If they present a wall of countermagic, consider some Veil of Summers.

VS Humans



This plan is going to be the same for Mono-White Heroic and a few other similar decks out there. Teferi, Time Raveler bouncing a one-drop isn’t a good use of your turn unless it’s a Favored Hoplite or Lagonna-Band Trailblazer. They won’t have much interaction for your combo, so you’re typically free to do your thing.

VS Aetherworks Marvel



Your sideboarding strategy should vary depending on what type of version your opponent is playing. Emrakul, the Promised End will almost always be devastating, but sometimes they can’t beat a Reflector Mage in your hand. Wicked Wolf is great against their smaller creatures but is ultimately unnecessary. Veil of Summer could be great depending on what sort of disruption they bring in.

Any sort of hard countermagic would be great here. Grafdigger’s Cage instead of Rest in Peace would also be helpful. If you expect more copies of this deck than average, feel free to adjust accordingly.

VS Sultai Midrange



Given how much interaction Sultai has, it’s unlikely you’ll be able to assemble the combo until much later. You’ll be playing a low-resource game early on and they don’t put you under much pressure, so shaving on mana accelerators is completely fine.

Mono-Green Devotion



If I was expecting fewer copies of something like Mono-Red Aggro, I’d happily shift Surge of Righteousness to something for this matchup. They have very few ways to actually interact with your combo, but a Walking Ballista for four is going to disrupt your combo and likely kill you, so you’d prefer to have a clean answer like Pithing Needle.

Still, this isn’t a bad matchup.

VS Kethis Combo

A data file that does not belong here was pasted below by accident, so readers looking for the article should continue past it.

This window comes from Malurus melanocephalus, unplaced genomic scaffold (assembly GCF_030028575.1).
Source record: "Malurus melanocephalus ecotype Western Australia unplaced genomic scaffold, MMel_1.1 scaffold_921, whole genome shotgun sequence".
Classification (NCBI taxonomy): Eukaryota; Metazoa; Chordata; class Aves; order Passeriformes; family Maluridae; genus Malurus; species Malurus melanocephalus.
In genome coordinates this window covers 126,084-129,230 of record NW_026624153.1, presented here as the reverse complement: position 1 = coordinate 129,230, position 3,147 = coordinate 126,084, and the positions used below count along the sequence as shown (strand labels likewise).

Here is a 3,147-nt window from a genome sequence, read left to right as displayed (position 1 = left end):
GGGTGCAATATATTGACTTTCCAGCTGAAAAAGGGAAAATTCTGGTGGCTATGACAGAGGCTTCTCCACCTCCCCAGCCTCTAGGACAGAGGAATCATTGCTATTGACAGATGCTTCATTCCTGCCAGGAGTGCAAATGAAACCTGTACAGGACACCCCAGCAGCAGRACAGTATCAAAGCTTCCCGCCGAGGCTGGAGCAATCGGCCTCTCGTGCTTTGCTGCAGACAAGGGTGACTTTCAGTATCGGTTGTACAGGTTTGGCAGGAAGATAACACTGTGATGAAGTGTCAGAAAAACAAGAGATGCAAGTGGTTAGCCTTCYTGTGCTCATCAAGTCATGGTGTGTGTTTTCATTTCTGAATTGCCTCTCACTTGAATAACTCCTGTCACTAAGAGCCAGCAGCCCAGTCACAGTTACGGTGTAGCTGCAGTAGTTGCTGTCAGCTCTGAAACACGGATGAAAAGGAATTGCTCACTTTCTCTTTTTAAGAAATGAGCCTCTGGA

This matchup plays out similarly to mirrors. You’ll both jockey for position while looking for a window to set up a combo kill. If they’re particularly heavy on planeswalkers, you’ll want the Heart of Kirans to pressure them, but they aren’t useful otherwise.

In the dark, I assume they become more like a Sultai Midrange after sideboarding, which is why I shave on Saheeli Rai. You also have plenty of ways to disrupt them, so you don’t have to rush to the finish line.

VS Mono-Red Aggro



Your planeswalkers all have high loyalty, so they’ll probably do a lot of the heavy lifting in this matchup. They have so many ways to break up the combo, but you’re going to want to use that as your win condition eventually. You can win some games on the back of Oko, but I wouldn’t count on it.

VS Hardened Scales



This is another matchup where ideally you’d be trying to assemble the combo, but Walking Ballista can be a pain. Again, Pithing Needle is the best answer.

Other Options

If you don’t like the red version, Bant is also an acceptable choice.

My main draw to red is to have ways to interact with the combo in the mirror. Wild Slash doubles as cheap removal against Monastery Swiftspear. Trying to find something in Bant is a little tricky.

Walking Ballista is the classic option but unfortunately not a card I want to play maindeck in Pioneer. Most of the threats (and even the mana creatures!) have two toughness, so it’s not as efficient as it used to be. Dromoka’s Command would be great but we don’t have many creatures and very few of those have three power. If we get to use Oko to make a 3/3, we’re good, but we don’t always have that luxury. Another option is Rapid Hybridization, which does combo with Teferi, Time Raveler, yet can be punishing if you don’t have the follow-up.